Isaiah the ProphetIsaiah - The history of ancient Israel is replete with "prophets of the Lord" who were called to speak to the Jews on Jehovah's behalf. The books of the prophets are divided into the major and minor ones, as well as there being numerous other prophets, such as Elijah and Elisha, who were chosen to impart God's will when the people sought it, and to rebuke them when they went astray. God referred to the ancient Israelites as a "stiff-necked" people and often they would drive off or even kill the prophets. Perhaps the greatest of all Old Testament prophets was Isaiah, son of Amoz. His ministry took place in the latter half of the eighth century B.C. and spanned the reigns of four kings of Judah (beginning in the last year of Uzziah's).


The dominant Geo-political event of the time was the expansion of the Assyrian Empire and its encroachment into the Levant. In fact, it was during Isaiah's time that the northern kingdom of Israel fell to Assyria, and its inhabitants exiled, creating the "Ten Lost Tribes". The southern kingdom of Judah was left unmolested and appears to have been a client state of Assyria's. But a couple decades later, Judah's king, Hezekiah, rebelled (II Kings 18:7) and allied himself with Egypt (Isaiah 30:2-3), putting himself in Assyria's sights. As a result, Jerusalem prepared for the inevitable invasion and Isaiah may have been the only prophet to take up a sword and help defend the holy city.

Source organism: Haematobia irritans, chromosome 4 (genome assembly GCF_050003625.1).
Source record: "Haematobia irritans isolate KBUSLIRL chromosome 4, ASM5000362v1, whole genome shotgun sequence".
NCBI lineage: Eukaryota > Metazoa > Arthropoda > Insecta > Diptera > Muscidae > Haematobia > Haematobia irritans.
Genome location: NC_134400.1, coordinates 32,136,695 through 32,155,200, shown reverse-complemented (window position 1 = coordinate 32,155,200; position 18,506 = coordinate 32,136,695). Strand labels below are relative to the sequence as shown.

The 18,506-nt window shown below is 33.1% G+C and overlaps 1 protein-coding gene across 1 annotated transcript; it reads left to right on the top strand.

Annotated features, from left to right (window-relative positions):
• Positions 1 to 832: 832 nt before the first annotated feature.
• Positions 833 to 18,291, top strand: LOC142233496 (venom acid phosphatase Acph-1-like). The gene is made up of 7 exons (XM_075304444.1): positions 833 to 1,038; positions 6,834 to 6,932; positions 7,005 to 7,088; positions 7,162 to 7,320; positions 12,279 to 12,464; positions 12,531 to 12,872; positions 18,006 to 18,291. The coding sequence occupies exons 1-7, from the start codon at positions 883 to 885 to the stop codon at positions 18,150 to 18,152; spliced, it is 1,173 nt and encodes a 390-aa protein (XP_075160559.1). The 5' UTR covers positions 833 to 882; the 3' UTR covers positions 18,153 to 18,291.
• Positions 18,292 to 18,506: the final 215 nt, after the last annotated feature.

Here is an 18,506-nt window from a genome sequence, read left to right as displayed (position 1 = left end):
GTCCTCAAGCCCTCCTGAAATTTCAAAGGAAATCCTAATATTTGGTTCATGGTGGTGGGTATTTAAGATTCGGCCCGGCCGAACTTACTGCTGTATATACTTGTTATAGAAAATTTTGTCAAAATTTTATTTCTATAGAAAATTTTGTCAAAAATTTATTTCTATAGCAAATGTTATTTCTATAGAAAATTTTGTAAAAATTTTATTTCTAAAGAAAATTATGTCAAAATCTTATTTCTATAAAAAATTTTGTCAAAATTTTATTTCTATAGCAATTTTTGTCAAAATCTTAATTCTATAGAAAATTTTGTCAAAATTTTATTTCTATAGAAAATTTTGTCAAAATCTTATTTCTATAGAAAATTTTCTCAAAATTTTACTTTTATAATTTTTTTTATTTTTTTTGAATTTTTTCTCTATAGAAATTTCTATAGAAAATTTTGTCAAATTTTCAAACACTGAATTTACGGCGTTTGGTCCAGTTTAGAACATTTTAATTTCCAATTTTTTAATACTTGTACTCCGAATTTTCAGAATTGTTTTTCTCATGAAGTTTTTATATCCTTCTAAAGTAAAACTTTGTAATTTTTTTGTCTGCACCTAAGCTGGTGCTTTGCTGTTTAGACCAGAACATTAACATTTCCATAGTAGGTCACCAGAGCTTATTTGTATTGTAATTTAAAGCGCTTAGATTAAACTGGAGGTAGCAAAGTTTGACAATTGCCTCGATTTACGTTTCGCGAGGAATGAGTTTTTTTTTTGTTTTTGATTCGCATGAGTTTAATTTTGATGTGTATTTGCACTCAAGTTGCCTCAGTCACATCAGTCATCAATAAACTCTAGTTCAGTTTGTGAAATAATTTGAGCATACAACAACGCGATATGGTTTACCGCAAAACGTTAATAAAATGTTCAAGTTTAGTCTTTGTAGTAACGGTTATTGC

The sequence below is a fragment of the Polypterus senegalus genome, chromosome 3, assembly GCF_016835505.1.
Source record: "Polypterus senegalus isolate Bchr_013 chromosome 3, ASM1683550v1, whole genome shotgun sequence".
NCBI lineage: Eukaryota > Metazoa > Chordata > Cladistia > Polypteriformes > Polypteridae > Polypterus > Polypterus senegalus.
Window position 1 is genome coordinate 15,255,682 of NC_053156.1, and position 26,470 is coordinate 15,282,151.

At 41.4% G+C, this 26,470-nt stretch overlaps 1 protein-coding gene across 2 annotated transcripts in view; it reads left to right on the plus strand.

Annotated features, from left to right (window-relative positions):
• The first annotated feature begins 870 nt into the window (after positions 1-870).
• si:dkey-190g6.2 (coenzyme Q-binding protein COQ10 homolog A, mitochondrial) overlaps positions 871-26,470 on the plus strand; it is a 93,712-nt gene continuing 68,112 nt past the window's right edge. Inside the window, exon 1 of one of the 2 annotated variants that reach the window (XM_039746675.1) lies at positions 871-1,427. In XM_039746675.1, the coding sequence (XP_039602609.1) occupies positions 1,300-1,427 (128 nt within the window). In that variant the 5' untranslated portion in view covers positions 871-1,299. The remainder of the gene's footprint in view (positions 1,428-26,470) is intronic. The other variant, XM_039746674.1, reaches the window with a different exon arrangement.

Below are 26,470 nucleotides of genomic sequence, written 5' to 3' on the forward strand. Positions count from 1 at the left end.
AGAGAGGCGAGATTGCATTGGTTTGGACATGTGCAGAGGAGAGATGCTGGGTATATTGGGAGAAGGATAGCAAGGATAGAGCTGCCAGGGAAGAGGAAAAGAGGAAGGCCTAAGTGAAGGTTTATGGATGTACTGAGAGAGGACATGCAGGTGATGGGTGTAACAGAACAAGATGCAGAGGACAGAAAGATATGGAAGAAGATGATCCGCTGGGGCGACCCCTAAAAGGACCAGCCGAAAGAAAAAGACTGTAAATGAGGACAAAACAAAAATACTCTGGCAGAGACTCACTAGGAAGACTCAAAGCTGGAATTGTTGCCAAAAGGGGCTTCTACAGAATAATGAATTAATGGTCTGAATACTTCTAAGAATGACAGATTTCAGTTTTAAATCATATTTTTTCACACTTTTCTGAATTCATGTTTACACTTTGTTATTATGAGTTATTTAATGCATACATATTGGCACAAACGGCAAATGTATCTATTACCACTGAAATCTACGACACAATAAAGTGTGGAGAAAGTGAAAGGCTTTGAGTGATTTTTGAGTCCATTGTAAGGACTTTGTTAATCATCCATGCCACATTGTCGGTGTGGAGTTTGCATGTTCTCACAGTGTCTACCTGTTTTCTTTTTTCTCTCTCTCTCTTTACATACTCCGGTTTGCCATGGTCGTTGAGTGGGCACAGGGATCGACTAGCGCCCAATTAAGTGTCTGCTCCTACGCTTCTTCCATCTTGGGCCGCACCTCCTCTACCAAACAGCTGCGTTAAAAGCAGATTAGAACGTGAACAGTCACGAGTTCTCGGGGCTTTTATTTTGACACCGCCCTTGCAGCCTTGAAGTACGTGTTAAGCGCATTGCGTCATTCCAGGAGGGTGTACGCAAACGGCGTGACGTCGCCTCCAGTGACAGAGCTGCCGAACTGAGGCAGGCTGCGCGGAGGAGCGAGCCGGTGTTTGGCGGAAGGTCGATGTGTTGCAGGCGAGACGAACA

The most interesting and enduring aspect of these preparations is an underground tunnel built by Hezekiah (named for him or sometimes called "Siloam's Tunnel") from the Gihon Spring and leading to the Pool of Siloam as a source of fresh water for the city (II Kings 20:20). This allowed the residents of Jerusalem to completely barricade themselves inside the city for virtually an indefinite period of time. The tunnel exists to this day. Jerusalem survived the invasion and outlived the Assyrian Empire. It would not fare so well against Assyria's successor though. Isaiah foretold the downfall of Judah and exile at the hands of Babylon (Isaiah 39:5-7). But he also foretold the Jews' liberation from Babylon and even mentions their deliverer, Cyrus, by name (Isaiah 45:1). The fate of Isaiah is unknown. There is no mention of his death in the Bible, but Jewish tradition holds that he was martyred under Hezekiah's son and successor, Manasseh.